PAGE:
Greyscales and Colour Charts
Greyscales and Colour charts to help you check your monitor lineup.

Right click and save these images to your desktop. Please note that they are in Indexed Color mode, for use on this website. You may wish to convert them to RGB using Adobe Photoshop. Check that all greys are neutral (same amounts of Red Green and Blue) and that the colour bars have values of 255 in the respective colours.

A small (525 x 50 pixels) double greyscale in 5% steps. Position on your desktop to check that your monitor is neutral - and to 're-calibrate' your eyes when working with images with colour casts. Mid grey is where the upper and lower squares are identical.

A larger (1024 x 768 pixel) double greyscale in 5% steps. Useful for displaying full screen to check the neutral tracking of monitors and digital data projectors.

A combination of double greyscale (5% steps) and maximum saturation colour bars - the richest colours you can generate on your computer. This is a 1024 x 768 pixel version.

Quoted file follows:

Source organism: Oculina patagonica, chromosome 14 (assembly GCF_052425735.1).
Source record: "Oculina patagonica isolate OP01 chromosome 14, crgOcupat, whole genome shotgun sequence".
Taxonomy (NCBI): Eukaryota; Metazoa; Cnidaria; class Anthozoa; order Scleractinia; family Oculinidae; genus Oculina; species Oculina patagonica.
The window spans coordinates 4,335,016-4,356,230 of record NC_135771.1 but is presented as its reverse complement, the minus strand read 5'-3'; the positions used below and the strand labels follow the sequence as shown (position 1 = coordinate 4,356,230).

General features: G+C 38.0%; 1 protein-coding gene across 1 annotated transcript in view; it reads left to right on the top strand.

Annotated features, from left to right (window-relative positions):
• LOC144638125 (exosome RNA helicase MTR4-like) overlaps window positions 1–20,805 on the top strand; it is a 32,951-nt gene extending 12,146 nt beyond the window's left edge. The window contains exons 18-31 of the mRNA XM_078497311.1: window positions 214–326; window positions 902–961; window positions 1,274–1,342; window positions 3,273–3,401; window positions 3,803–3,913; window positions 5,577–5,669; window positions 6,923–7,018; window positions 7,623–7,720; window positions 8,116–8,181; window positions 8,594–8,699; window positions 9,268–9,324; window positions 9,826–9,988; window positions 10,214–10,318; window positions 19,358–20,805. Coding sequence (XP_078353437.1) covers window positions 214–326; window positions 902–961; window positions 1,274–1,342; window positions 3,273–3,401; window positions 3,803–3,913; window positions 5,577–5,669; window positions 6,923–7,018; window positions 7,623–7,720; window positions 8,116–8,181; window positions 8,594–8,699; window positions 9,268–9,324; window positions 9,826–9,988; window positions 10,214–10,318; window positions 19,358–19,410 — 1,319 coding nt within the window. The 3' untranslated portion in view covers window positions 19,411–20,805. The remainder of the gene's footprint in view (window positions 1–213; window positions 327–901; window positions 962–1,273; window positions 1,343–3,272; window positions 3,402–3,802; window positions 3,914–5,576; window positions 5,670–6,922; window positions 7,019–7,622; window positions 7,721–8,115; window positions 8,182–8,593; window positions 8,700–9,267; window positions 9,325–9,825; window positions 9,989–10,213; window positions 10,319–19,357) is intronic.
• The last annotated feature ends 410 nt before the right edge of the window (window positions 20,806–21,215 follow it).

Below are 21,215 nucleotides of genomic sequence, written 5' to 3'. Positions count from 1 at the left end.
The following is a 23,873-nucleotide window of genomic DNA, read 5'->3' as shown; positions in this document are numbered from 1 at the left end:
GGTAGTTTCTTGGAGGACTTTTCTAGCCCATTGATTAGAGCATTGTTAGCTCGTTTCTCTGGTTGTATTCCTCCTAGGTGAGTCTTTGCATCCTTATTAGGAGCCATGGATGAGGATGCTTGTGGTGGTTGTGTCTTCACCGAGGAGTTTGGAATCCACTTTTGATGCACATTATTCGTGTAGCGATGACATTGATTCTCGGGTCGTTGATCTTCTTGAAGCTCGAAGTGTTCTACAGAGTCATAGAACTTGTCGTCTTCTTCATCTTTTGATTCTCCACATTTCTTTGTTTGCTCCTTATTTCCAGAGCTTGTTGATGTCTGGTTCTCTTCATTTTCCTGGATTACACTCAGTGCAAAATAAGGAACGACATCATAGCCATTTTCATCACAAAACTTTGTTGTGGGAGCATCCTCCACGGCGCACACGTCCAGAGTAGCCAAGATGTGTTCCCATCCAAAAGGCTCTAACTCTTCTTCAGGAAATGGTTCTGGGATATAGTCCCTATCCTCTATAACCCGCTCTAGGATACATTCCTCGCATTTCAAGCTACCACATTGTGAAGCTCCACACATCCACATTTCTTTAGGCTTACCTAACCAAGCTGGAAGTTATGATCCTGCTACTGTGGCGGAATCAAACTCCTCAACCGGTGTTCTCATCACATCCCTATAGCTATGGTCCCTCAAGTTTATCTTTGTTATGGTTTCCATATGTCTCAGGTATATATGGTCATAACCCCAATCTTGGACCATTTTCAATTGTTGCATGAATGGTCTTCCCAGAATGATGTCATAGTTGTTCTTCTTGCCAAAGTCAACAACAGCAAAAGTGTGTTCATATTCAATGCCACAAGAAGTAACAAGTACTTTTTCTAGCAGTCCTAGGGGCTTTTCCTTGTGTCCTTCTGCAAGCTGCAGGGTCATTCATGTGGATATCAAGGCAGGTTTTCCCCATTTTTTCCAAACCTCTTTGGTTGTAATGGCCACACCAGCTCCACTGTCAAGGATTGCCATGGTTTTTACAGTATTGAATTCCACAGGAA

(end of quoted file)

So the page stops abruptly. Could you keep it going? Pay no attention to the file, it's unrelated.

The third file combines a grey scale with electronically generated colour bars, just like the ones used in television. The saturation of the light primary colours - red, green and blue - is the maximum you can generate in the computer: level 255. The light secondary colours, which are also the pigment primaries - cyan, magenta and yellow, are also at maximum saturation. White is made up of equal and maximum amounts of all the light primary colours. Black has zero amounts of the three primaries. Here's how the colour bar colours are made up:

The colour bars are useful as one of the tests for colour printers, which convert RGB images to CMYK - Cyan, Magenta, Yellow and Black. In colour printing, Black is usually referred to as K (for "Key"), rather than B, to avoid confusion with B for Blue.

You may be surprised how dull a print of colour bars looks. Using four colour printing, blue reproduces much darker than on a cathode ray tube. Green is also on the dark side and there is little difference between magenta and red. In colour printing, Red is made by adding yellow to magenta.

All material is Copyright © JOHN HENSHALL 2005 and may only be downloaded for personal non-commercial use.